I do what I am told and, much to my disgust, find that the route by which I am taken is an easy ascent of gentle slopes. Much longer than the route by which I descended, granted, but by far and away the most sensible of the options. Sprogs, never do as the mother does, and always – always – take heed of yourselves!

And the view from the top, now that I’m no longer on the run, seems worth all the effort, when I find myself looking down upon the rooftop of a still-inhabited cave house.

Could this be the very same ‘House in the Rock’, built against the ‘chilly and damp’ quarried rock face, once dwelt in by Jessie King, the little girl with the plaited yellow hair, who had ‘bacon’ stitched ‘inside her chemise’ and ‘across her chest to protect her from the cold’? Is this the house written about by cousin Helen Ebrey (6) in her bestseller?


Showered and free of the brown stuff, I settle back down where the day started, my backside comfortably ensconced in an accommodating leather sofa. What was it really like to be a quarry-man’s child? Perhaps Google can help. I open my laptop.

“Mum! Close that laptop! We want to go shopping!”

On a wet day, what else can one do, but resign oneself to afternoon tea at Tesco?

I pick up my Motorola and, after a half-hour wait whilst it decides whether it wants to be kicked into action or not, I arrange to meet Uncle Cool and his guest, my Mother, at Telford’s hotspot.

The Quarry Man can wait. An almost dead memory of a song comes into my head and I launch into my second doomed performance of the day:

“Don’t meet the Quarry Man!” in my best Richard de Burgh voice.


“If you are going to sing, at least get the words right!” advises my very helpful (if somewhat pedantic) Hubby. “That song’s about a Ferry Man!”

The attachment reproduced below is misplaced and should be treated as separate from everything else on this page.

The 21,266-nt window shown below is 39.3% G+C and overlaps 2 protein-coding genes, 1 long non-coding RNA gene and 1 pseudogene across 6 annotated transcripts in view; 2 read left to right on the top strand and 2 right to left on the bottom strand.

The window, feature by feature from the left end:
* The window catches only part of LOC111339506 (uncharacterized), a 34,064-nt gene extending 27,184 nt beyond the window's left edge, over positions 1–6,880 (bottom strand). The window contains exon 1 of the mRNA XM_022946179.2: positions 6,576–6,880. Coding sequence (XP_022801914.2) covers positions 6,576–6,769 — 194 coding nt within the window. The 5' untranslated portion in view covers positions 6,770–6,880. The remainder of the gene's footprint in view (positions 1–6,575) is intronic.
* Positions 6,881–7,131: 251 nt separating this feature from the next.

I process the tip, and realise that he is right. As always.



Point taken.

Copyright of text and photographs owned by Jay Cool, April 2018.


(1) In Roman times, Gods were believed to have the same essential requirements as us mere mortals but, being a rule unto themselves, thought it was okay to urinate at any time and in any place they fancied. And it appears, judging by today’s miserable weather, that the inventions of Thomas Brightfield, Sir John Harington, and Thomas Crapper, as they attempted to make their marks on the timeline of progress with regards to privacy and the flushing toilet, were completely lost on those above. At this point, excuse me, whilst I make a quick request to Cloacena, the goddess of the common sewer. ‘Please, dear Cloacena, consider the River Severn to be the sewer, and allow it to overflow enough to make it to Myddle, so that the ensuing waters will flush away the odours of Crepitus, the god of convenience. Amen.

(3) Read all about my first visit to Scoggan’s cave!

(2) I have, of course, got no idea of the name of the actual farmer, but thought I’d plug the author Roger Evans’, diaries about his life as a Shropshire farmer. In return, Farmer Evans, I must insist that you promote my blog posts! The Salopian family supports it’s own, and I have lots of incidences of the surname Evans in my family tree; that, and the fact that we are both writers of wit and genius, should be enough of a coupling to bring in dosh a plenty to feed the souls of every single one of the 48823 relatives currently residing on my family tree!

(4) A plug for Roger Evans’ Great-Something-Grandmother!

(5) Jay Cool practising for a Britain’s Got Talent audition!

(6) The first cousin of the husband of my Great Aunt, published a memoir about her childhood in Myddle.


Ebrey, Helen, ‘Myddle: The Life and Times of a Shropshire farmworker’s daughter 1911-1928’ (Merlin Unwin, 2016).
Evans, Roger, ‘Fifty Bales of Hay’ (Merlin Unwin Books, 2016).
Horan, Julie L., ‘An Uninhibited History of the Toilet’ (Robson Books, 1998).

Other sources of useful information:






Published by The Silly-Savvy Salopian

Freelance writer and descendant of the cave dweller and outlaw, Humphrey Kynaston. Banished from Shropshire for my eccentricity, I have made my home in Suffolk. I write poetry, short stories, travel journals, comedy gig reviews and non-fiction articles. My wish is to write my way back into the heart of my birth land. All writing commissions (and free holidays in Shropshire!) considered.